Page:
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“Economic Growth, Poverty, Populism, and Democracy” PowerPoint Presentation
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“Economic Growth, Poverty, Populism, and Democracy”

“Economic Growth, Poverty, Populism, and Democracy”

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“Economic Growth, Poverty, Populism, and Democracy”

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  1. The Freeman Spogli Institute for International Studies / CDDRL Stanford UniversityFrank E. and Arthur W. Payne Distinguished Lecture Series2008 “Economic Growth, Poverty, Populism, and Democracy” “Can The Poor Afford Democracy? : A Presidential Perspective.” (Final Lecture) STUDY/BOOK PROJECT Alejandro Toledo Ph.D. President of Peru, 2001-2006 President, Global Center for Development and Democracy (GCDD) Payne Distinguished Visiting Lecturer (CDDRL) Freeman Spogli Institute for International Studies, Stanford University Distinguished Fellow, Center for Advanced Studies in the Behavioral Sciences (CASBS), Stanford University

  2. Political Democracy Election Day APEC Chile 2004 Elected Presidents With power in their hands.

  3. Economic Growth South American Interoceanic Highway Export Agro Industry

  4. Faces Of Poverty Early Malnutrition Lack Of Drinkable Water Child Labor

  5. Social Unrest: Counterproductive For Growth

  6. Authoritarian Populism

  7. Poverty and Democracy Democratic Governability Economic Growth Democratic Institutions Poverty and Exclusion Reduction Premises: We cannot redistribute poverty: The final objective is not that everyone is equally poor. Economic growth is an indispensable (but insufficient) component for any poverty and exclusion reduction strategy. Economic, social, political and legal stability are indispensable to attract national and foreign capital investment. Within a market economy, there is a need for deliberate social policies and specific projects targeted to the extremely poor. There is a high need for accountability on the part of governments at different levels.

  8. Conceptual Framework • Conventional Wisdom Economic Growth Poverty & Inequality Reduction Income Levels The conventional wisdom among most development economists and policy makers is that economic growth and increases in income levels are the key, and at times the only crucial, components for any poverty reduction strategy. The literature on this is abundant in Latin America as well as in USA, And Europe. Less examined is the reverse proposition: That high levels of poverty and social exclusion may in fact constitute real impediments to achieve the needed social, economic, political, and legal stability for sustained economic growth and democratic governability in the region. This development process perspective recognizes the existence of “vicious circles” in which low economic growth accentuates poverty and high poverty, in turn, results in a low economic growth and fragile governability. This study/book seeks to examine the ways and means to convert this “vicious circle” into “virtuous circle” in which poverty, exclusion/inequality reduction, and sustained economic growth could support each other and strengthen democracy, thus preventing the surge of irresponsible populism and destabilizing forces which undermine sustainable development.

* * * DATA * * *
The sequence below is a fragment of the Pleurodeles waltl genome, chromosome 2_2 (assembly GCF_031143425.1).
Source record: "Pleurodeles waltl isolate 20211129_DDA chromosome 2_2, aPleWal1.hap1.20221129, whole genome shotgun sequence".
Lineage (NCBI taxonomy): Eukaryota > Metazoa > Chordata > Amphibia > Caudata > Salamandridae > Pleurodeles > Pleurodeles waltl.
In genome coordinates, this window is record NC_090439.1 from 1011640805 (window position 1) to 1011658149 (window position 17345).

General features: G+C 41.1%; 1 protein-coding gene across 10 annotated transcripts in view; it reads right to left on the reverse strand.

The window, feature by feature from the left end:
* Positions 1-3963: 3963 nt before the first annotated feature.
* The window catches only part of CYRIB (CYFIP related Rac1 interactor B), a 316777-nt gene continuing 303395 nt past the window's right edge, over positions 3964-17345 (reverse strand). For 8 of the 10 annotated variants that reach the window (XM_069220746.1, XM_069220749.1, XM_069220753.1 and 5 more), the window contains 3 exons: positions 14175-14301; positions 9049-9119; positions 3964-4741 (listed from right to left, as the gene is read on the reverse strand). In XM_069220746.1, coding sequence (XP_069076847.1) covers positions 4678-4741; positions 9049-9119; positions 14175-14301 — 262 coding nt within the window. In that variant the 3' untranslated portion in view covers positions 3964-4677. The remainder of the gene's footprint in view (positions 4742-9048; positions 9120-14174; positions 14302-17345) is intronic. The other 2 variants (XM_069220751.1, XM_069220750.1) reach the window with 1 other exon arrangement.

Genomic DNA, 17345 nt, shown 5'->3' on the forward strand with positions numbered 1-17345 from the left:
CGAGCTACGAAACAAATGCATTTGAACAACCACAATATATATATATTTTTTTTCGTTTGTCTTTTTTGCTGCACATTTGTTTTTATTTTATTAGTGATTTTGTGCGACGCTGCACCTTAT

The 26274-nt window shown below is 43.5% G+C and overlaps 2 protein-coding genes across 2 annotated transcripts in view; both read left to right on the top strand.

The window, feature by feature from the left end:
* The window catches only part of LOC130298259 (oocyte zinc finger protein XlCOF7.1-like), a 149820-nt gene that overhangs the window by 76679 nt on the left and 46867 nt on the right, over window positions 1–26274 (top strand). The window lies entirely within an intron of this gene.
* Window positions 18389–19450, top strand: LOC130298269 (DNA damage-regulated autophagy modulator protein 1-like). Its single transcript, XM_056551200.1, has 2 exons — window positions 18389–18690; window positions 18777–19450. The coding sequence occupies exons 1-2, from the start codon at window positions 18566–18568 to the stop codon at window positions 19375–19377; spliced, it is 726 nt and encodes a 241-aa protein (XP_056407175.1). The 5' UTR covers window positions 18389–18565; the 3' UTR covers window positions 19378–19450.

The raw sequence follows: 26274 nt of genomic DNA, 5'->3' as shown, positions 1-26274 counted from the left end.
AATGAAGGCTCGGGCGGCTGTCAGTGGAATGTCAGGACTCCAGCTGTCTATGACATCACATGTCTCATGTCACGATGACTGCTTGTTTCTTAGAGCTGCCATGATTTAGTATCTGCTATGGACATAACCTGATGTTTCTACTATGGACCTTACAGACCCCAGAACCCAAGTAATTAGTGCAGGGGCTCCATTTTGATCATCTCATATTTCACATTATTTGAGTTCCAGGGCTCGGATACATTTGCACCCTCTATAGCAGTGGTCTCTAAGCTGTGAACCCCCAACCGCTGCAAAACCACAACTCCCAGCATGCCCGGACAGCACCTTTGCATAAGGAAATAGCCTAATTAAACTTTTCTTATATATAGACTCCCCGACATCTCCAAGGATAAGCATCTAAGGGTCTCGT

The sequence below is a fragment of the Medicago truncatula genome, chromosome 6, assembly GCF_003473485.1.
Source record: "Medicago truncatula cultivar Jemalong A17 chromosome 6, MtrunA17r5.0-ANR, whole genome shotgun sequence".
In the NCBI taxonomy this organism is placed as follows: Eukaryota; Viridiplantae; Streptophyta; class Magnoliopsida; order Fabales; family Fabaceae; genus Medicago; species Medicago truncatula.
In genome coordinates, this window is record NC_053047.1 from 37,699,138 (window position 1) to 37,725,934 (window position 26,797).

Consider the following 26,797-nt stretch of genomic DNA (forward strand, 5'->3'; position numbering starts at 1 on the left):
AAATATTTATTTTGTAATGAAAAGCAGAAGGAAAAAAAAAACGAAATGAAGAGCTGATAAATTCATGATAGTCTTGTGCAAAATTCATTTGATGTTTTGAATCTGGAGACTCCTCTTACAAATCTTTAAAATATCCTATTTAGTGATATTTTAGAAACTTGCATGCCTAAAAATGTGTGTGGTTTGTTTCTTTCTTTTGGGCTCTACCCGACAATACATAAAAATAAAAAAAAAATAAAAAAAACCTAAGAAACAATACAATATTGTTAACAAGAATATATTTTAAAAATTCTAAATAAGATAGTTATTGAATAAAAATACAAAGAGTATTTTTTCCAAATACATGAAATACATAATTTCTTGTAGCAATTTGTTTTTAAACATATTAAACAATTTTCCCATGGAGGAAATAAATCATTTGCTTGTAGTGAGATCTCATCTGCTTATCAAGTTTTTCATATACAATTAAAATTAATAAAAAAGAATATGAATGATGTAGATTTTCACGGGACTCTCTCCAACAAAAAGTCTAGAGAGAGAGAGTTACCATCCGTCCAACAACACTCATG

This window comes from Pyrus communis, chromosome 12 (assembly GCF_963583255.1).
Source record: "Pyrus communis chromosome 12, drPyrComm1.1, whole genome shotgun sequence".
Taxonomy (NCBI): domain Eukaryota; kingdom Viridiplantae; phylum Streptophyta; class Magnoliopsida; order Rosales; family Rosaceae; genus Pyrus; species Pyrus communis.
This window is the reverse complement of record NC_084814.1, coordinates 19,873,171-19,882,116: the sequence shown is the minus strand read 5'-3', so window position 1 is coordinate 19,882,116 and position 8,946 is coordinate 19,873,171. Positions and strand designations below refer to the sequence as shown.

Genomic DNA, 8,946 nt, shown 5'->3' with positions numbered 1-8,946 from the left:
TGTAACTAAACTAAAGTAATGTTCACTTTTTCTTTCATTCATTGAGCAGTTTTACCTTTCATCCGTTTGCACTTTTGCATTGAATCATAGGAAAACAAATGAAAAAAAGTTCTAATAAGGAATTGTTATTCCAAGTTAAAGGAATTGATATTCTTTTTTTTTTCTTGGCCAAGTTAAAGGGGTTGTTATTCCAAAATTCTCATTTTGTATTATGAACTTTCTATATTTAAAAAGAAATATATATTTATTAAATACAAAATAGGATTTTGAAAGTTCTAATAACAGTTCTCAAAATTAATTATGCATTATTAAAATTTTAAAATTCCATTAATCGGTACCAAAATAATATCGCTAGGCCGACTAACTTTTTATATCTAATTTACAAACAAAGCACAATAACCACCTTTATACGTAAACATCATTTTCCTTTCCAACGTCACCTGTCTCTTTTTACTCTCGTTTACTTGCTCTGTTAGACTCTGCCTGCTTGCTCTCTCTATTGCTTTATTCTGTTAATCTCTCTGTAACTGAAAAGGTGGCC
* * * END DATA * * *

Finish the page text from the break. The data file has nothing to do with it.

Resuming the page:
9. Other Manifestations of Poverty • Unemployment • Infant Mortality • Malnutrition • Lack of access to quality health and education • Vulnerability to economic crisis • Ethnic social exclusion

  10. Indigenous People: New Challenges for the 21st Century Democracies • Increase in access to quality health and education • Assure effective social inclusion (particularly the indigenous population) • Indigenous people of Latin America emerge with old inequalities diverse • realities and new obligations for 21st century democracies. • Regions impatient with the democracy • High inequalities • Lack of availability of jobs, • Rural, urban contrasts. • Inclusion with mutual respect for cultural diversities.

  11. From the Analysis and the Lectures To the Actions

  12. Social Agenda for Democracy in Lat. America Social Indicators [Demographics] Sources: World Bank, UN, IDB, Academic Institutions

  13. Social Indicators [Education] Sources: World Bank, UN, IDB, Academic Institutions

  14. Social Indicators [Health] Sources: World Bank, UN, IDB, Academic Institutions

  15. Social Indicators [Housing] Sources: World Bank, UN, IDB, Academic Institutions

  16. Social Indicators [Employment] Sources: World Bank, UN, IDB, Academic Institutions

  17. Social Indicators [Salaries] Sources: World Bank, UN, IDB, Academic Institutions

  18. Social Indicators [Poverty/Income Distribution] Sources: World Bank, UN, IDB, Academic Institutions

  19. Social Indicators [Economy] Social Indicators [Technology] Sources: World Bank, UN, IDB, Academic Institutions

  20. Social Indicators [Health/Nutrition/Population] Sources: World Bank, UN, IDB, Academic Institutions